Academic journal article Phi Delta Kappan

The Editor's Page: Boards Gone Awry

Academic journal article Phi Delta Kappan

The Editor's Page: Boards Gone Awry

Article excerpt

I have to resist the urge to jump up on my desk and scream when I think about school boards.

I used to serve on my local school board. During meetings that dragged on for hours, I often kept track of how many minutes--minutes!--the board discussed teaching and learning. It was not comforting.

At some meetings, the board spent far more time talking about doors and windows than what went on inside those doors and windows. Setting clear goals for student learning was never on the agenda during the years I served my local district.

Shame on me--and shame on us. Too often, American school boards--the first layer of accountability in our system--have avoided making student learning their priority and have not steered school districts in the direction of high performance.

The most egregious example of school boards gone awry has been the inability, or perhaps refusal, of local schools to close the learning gap between white students and students of color. That local failure created an opening for state and federal governments to assert more and more authority over school operations. If local officials had done their jobs, then state and federal officials could never have mustered the political support for such control.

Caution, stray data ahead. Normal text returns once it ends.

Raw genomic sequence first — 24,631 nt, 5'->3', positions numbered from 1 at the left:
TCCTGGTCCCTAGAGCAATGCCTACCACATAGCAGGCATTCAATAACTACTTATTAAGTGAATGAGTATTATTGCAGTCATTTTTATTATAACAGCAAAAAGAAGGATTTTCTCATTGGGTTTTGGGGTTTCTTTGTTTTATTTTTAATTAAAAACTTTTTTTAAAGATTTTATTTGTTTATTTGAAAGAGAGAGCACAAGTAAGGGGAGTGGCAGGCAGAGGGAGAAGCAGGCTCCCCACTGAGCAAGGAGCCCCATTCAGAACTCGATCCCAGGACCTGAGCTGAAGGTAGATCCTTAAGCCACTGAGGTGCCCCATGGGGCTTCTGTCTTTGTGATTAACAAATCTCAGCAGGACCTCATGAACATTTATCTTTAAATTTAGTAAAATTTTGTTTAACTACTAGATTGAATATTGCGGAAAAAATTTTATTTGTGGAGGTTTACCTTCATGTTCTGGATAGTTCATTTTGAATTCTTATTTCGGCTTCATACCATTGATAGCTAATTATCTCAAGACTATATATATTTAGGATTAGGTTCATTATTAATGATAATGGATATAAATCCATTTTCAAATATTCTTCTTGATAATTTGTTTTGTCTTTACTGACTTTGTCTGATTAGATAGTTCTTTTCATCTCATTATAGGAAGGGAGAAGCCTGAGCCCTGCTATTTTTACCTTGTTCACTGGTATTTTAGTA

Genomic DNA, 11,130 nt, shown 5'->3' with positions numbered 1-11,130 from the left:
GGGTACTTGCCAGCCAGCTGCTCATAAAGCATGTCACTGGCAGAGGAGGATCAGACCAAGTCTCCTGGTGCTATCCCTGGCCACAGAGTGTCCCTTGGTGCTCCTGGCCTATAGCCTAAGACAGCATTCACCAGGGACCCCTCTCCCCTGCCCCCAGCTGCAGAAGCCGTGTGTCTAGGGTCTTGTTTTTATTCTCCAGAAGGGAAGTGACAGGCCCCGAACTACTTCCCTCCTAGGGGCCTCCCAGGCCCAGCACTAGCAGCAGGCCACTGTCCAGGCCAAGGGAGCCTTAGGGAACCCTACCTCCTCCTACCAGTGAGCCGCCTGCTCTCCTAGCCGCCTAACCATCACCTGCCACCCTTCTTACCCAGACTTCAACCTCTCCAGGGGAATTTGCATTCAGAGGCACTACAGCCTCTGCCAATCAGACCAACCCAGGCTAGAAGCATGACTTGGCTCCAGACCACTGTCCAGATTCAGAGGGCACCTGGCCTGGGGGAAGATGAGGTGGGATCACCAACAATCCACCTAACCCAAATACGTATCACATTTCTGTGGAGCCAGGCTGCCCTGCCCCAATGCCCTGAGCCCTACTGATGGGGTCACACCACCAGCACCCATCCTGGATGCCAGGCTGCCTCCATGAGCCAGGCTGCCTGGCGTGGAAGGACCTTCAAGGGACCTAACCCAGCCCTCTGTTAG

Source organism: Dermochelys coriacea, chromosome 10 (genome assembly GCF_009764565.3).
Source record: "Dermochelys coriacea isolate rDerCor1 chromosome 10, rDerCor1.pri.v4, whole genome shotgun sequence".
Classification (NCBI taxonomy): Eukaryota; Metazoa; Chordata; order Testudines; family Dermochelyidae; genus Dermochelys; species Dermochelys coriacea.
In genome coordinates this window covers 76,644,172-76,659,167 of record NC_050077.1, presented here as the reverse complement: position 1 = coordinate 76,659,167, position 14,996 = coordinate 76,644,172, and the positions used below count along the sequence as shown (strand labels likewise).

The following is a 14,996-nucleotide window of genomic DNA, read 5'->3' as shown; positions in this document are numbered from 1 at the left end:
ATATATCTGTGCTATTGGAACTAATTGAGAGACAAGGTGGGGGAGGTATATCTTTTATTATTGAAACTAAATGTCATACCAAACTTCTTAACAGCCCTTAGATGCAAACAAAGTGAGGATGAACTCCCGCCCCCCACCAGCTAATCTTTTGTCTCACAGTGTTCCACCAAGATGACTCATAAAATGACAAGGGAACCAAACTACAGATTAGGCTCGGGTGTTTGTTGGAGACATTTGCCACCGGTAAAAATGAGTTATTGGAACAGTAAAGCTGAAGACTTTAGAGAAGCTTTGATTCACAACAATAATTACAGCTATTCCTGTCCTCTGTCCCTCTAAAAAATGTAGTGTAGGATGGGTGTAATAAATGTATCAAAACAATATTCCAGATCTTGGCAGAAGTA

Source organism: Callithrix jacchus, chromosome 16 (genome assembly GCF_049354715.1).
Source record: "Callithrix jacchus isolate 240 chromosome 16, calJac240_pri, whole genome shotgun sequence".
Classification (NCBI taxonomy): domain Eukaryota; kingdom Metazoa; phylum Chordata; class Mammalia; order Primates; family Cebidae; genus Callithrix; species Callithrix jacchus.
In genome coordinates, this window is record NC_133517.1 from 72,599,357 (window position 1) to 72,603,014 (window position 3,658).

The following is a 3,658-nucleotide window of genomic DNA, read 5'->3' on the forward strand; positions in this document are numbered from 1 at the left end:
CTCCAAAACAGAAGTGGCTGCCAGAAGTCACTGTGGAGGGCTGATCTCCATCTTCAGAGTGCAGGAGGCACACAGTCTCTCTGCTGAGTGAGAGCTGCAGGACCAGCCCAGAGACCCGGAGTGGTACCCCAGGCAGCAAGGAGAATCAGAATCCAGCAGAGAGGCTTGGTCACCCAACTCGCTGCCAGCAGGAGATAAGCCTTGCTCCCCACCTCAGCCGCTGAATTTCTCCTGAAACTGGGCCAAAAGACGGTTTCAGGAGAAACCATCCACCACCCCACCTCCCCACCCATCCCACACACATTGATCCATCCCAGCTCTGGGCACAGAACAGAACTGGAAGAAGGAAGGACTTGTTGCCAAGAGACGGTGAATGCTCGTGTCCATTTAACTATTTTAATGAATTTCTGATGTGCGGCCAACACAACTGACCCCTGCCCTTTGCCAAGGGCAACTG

Of course, teachers and administrators bear some responsibility for achievement gaps. However, school boards exist to provide the oversight to ensure that tax dollars are spent well in the service of student learning. Period. There is no other reason for them to exist. When school boards fail in that responsibility, they jeopardize the entire structure of local control and make all districts vulnerable to control by others. …

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